At presidential debate, both candidates talk about business

October 7, 2012

In the first of three presidential debates last week, President Obama and Republican challenger Mitt Romney largely repeated the proposals to grow the economy, add jobs and bolster American businesses that they have reiterated for months, with much of the debate focusing on lowering corporate tax rates.

Obama said he would reduce the tax rate for manufacturers to 25 percent, close tax loopholes that reward U.S companies for moving jobs overseas and incentivize companies to hire U.S. workers. That is consistent with his message on the campaign trail that Congress should pass legislation giving companies a 20 percent tax credit for the cost of moving jobs back to the United States, and a 10 percent tax credit for small businesses that hire workers and increase wages.

The president also supported hiring 100,000 new math and science teachers, cited his record of cutting taxes for small businesses 18 times and emphasized investing in alternative energy.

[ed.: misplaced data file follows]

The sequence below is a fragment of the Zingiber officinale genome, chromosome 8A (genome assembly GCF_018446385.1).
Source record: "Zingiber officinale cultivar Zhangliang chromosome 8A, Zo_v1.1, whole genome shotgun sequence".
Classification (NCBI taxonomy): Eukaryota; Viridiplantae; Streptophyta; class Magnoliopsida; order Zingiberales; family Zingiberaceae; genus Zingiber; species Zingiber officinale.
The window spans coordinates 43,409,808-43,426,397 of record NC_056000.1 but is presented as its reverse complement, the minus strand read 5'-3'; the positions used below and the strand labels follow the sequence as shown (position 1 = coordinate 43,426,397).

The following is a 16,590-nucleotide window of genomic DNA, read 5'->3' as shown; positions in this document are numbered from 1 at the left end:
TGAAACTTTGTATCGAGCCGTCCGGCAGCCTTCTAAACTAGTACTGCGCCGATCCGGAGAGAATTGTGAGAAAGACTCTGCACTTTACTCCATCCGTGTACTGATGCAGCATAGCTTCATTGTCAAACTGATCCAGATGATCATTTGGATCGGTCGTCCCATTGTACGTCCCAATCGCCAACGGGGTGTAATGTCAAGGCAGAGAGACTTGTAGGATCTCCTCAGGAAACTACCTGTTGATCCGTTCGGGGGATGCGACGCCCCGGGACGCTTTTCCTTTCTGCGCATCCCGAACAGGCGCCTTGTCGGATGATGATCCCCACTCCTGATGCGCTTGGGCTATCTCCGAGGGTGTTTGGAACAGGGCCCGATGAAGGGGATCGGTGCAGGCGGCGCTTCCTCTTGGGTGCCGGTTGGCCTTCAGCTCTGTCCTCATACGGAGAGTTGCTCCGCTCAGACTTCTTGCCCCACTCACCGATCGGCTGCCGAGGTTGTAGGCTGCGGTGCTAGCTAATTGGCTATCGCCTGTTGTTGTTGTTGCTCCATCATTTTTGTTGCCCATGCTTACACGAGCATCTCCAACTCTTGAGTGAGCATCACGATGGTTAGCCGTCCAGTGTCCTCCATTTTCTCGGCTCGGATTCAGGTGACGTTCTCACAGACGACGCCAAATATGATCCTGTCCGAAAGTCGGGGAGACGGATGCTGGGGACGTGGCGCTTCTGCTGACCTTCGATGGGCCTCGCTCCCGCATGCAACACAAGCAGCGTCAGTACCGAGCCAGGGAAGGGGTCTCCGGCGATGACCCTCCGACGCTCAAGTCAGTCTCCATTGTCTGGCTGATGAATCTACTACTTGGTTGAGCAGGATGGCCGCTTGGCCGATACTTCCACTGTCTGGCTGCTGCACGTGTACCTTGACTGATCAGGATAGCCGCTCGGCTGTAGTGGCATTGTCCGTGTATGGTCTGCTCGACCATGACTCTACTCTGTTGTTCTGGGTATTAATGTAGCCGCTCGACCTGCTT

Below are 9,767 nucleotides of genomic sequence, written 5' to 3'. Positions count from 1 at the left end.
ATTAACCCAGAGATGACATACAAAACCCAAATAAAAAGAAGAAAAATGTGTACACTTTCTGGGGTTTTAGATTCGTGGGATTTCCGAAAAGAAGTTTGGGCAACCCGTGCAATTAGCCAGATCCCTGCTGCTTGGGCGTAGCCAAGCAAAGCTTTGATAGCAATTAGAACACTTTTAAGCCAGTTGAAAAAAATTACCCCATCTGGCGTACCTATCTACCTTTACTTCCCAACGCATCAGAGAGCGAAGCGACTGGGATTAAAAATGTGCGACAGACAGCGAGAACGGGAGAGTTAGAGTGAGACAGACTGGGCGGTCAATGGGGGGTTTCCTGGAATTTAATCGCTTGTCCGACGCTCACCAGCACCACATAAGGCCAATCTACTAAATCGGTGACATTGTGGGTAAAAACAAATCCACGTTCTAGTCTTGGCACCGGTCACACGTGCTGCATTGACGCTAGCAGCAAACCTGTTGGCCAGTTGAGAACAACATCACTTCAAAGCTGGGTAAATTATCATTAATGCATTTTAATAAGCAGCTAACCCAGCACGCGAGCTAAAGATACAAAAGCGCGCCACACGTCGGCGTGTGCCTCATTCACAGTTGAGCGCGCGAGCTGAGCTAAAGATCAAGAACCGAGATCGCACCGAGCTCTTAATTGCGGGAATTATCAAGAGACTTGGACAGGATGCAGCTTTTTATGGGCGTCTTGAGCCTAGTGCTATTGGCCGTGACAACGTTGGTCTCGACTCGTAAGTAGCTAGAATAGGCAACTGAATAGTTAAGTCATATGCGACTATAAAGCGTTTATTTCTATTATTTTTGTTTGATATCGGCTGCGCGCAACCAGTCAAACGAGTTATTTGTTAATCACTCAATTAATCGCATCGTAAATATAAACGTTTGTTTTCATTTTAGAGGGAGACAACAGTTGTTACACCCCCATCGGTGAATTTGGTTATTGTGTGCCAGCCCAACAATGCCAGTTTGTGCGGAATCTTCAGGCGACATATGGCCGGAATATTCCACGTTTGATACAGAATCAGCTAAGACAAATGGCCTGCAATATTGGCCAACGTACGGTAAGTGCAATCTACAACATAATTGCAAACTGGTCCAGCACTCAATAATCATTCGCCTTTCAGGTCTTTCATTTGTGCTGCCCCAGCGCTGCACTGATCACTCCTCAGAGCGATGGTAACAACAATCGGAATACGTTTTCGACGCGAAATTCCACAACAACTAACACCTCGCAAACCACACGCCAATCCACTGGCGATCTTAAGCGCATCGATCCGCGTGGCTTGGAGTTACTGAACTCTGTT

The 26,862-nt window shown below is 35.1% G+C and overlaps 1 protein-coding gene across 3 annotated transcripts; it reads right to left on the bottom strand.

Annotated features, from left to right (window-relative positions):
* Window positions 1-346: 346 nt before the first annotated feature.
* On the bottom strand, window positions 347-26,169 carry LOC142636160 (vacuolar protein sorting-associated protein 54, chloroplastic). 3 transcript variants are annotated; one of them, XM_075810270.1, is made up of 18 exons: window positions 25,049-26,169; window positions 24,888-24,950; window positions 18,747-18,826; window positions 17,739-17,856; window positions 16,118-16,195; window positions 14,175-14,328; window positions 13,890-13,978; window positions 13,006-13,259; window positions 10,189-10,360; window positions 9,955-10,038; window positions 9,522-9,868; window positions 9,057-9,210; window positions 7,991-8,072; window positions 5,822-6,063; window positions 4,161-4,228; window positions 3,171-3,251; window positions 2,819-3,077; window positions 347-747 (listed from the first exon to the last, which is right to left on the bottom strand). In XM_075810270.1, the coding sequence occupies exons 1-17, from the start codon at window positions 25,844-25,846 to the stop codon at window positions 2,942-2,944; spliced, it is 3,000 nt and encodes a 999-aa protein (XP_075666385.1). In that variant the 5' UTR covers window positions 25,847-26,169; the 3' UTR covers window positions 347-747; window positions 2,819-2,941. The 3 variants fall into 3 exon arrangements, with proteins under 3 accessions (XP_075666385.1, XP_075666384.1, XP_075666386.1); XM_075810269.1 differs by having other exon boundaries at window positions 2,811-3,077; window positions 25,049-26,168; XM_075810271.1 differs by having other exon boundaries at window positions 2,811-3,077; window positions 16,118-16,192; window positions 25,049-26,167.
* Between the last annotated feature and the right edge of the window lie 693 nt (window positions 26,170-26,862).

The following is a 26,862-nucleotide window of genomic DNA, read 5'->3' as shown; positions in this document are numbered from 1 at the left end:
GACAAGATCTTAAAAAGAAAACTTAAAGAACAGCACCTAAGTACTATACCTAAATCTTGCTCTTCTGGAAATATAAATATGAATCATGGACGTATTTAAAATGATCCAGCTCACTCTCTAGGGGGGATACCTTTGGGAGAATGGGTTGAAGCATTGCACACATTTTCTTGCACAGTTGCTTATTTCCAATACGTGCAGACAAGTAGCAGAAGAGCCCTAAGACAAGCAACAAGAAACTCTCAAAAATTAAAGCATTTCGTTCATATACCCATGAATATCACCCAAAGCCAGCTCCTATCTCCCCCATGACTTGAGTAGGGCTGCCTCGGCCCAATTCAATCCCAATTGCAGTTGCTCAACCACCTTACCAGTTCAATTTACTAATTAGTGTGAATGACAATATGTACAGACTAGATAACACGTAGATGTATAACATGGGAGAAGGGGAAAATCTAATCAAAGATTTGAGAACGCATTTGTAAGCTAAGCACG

“We’ve got to look at the energy sources of the future, like wind and solar and biofuels, and make those investments,” he said, but didn’t specifically mention his previous support for extending a federal tax credit — set to expire at the end of 2012 — for businesses that produce wind and other alternative energy.

Romney also honed in on energy, saying North American energy independence would create 4 million new jobs — a nod to the energy plan he began promoting in August that calls for opening up new areas for drilling off the coast of Virginia and the Carolinas, loosening environmental regulations, promoting coal production and building the Keystone XL Pipeline.

He also vowed to champion small business.

“Over the last four years, small-business people have decided that America may not be the place to open a new business because new business start-ups are down to a 30-year low,” he said. “I know what it takes to get small businesses going again, to hire people.”

Romney repeated his intention to repeal the Affordable Care Act, which he claimed has “killed jobs.”

“I just don’t know how the president could have come into office, facing 23 million people out of work, rising unemployment, an economic crisis ... and spend his energy and passion for two years fighting for Obamacare instead of fighting for jobs for the American people,” he said.

Catherine Ho covers law and lobbying for the Capital Business section of The Washington Post. She previously worked at the LA Daily Journal, the Los Angeles Times, the Detroit Free Press, the Wichita Eagle and the San Mateo County Times.
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